Howard Atwood Kelly Biography (1858-1943)
Howard A. Kelly served as one of the four original medical professors when Johns Hopkins Medical School was formed. He developed new techniques in abdominal surgery, particularly gynecologic surgery, and was one of the first to recognize the potential for treating cancer with radium.
Kelly received his MD from the University of Pennsylvania in 1882 and traveled to Europe to learn more about advanced gynecologic techniques. He founded Kensington Hospital in Philadelphia in 1888 and served as assistant professorof obstetrics at the University of Philadelphia.
Kelly moved to Baltimore in 1889 to work as gynecologist-in-chief at the newJohns Hopkins Hospital. At age 31, Kelly was one of four original faculty ofJohns Hopkins University Medical School. He served as professor of gynecologyfor 30 years before becoming professor emeritus. Johns Hopkins was founded to raise the standards for medical schools. Admissions standards were very high, and each hospital department led a corresponding section at the school. The Johns Hopkins philosophy was to combine knowledge and clinical teaching forthe benefit of the patient and the medical student. Kelly developed new surgical methods and diagnostic techniques to help make Baltimore a leading center of gynecology.
Kelly realized only a few of his medical students would go on to become gynecologists. His goal was to give every student a one-year foundation in gynecology for general purposes. All gynecologists had to first show proficiency inabdominal surgery. Kelly refused to teach gynecology by performing surgery before students in a large classroom. He reasoned that the students couldn't see very much and the exposure posed a risk to the patient. Students were permitted to observe many surgeries in the operating room, but they could not assist. Only students who finished medical school and were accepted for specialtytraining in gynecology could eventually assist in surgeries.
While still on staff at Johns Hopkins, Kelly founded the Howard A. Kelly Hospital in Baltimore in 1892. It was a sanatorium first founded because Johns Hopkins had few facilities for private patients. Kelly took over the sanitorium from a colleague who was moving away and added three adjacent houseswhich retained their original elegant architecture.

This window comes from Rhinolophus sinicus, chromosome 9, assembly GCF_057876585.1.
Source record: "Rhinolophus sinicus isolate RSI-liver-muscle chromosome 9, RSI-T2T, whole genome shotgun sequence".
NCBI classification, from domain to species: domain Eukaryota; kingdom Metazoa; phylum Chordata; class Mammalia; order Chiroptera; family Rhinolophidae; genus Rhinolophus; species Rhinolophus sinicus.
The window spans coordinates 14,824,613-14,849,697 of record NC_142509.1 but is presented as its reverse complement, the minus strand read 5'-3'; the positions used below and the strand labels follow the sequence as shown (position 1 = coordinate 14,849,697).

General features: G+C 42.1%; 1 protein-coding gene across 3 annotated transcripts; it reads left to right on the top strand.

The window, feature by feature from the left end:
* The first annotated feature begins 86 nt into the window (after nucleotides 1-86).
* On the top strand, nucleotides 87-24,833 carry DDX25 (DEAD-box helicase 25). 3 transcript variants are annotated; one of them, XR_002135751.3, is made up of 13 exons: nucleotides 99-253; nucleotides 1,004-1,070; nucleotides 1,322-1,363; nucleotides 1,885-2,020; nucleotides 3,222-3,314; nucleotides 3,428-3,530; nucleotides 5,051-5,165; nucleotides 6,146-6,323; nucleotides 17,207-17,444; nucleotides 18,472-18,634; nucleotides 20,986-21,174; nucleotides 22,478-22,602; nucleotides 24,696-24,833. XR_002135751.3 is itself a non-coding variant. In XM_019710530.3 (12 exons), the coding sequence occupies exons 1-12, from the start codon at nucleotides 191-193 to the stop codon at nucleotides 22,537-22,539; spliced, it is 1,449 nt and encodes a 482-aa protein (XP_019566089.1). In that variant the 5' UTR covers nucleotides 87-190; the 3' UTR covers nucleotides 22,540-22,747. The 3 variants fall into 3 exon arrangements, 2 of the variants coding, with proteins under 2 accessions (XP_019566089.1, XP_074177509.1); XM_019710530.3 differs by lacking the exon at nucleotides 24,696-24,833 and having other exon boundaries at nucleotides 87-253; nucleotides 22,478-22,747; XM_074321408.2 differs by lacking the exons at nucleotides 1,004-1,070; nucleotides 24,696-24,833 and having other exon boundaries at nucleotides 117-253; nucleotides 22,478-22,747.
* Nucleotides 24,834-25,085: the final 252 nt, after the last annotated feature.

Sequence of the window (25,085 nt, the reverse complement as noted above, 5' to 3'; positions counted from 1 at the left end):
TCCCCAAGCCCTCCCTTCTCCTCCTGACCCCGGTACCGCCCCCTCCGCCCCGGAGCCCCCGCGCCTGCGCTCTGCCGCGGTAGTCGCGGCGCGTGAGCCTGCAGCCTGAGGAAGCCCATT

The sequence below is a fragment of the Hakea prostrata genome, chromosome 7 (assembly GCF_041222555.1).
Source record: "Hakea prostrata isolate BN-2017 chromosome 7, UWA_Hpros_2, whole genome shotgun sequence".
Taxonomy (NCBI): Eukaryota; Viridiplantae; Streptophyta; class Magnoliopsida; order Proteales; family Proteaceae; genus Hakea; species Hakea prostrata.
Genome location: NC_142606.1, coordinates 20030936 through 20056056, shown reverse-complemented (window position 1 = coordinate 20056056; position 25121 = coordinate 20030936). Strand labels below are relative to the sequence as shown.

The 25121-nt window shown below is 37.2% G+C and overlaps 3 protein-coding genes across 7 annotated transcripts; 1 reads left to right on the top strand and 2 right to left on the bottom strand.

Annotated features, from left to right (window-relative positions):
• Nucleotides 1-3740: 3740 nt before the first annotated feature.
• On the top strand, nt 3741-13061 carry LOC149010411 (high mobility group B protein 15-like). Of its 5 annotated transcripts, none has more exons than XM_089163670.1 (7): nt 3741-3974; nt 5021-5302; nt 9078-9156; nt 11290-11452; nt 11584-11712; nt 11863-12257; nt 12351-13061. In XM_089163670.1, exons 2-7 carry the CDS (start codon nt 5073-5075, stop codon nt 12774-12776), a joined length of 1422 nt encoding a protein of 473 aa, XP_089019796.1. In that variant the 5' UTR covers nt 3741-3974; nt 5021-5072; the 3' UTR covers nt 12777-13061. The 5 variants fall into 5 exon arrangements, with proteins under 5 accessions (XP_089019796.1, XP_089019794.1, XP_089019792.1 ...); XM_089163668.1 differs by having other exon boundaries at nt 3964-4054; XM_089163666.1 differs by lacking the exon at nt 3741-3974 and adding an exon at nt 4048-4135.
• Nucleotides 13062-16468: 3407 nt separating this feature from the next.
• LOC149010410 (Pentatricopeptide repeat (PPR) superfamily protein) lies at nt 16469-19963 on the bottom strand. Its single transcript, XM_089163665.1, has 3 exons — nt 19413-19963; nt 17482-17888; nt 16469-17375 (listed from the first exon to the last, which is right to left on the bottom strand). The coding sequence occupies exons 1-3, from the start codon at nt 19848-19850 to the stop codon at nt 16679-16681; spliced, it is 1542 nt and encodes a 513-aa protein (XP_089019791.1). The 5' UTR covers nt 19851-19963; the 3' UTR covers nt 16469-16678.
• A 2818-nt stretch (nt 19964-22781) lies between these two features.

The discovery of radium in 1903 by Pierre and Marie Curie was excitingto doctors as they looked for ways to employ radium for new cures. Kelly bought a small tube of radium in 1904, keeping it at his private clinic, and began using it to treat external lesions. His aunt was his first radium patient.By 1907, Kelly had bought $12,000 worth of radium and in 1913, he traveled to Colorado to see if radium could be mined economically. He formed a partnership with other investors, including the US Bureau of Mines, to begin a $400,000 project. Kelly also developed a partnership with the federal government when he and another doctor founded the National Radium Institute. Eventually the government bowed out of both ventures in the wake of pressure from privateinterests.
Kelly wrote more than 500 scientific articles and 18 books. His medical textbooks on gynecology, the appendix, and topics such as the kidneys and bladderwere valued for their comprehensive descriptions and detailed illustrations.Kelly wrote several medical biographies and a religious tract, A Scientific Man and the Bible. He held membership in professional societies throughout the world, including dozens of honorary fellowships and doctorates. Kellyis best known for his leadership in three areas: as a founding faculty member of Johns Hopkins University Medical School, as a physician who establishedhigh standards in gynecology, and as one of the first clinicians to see the medical potential of radium.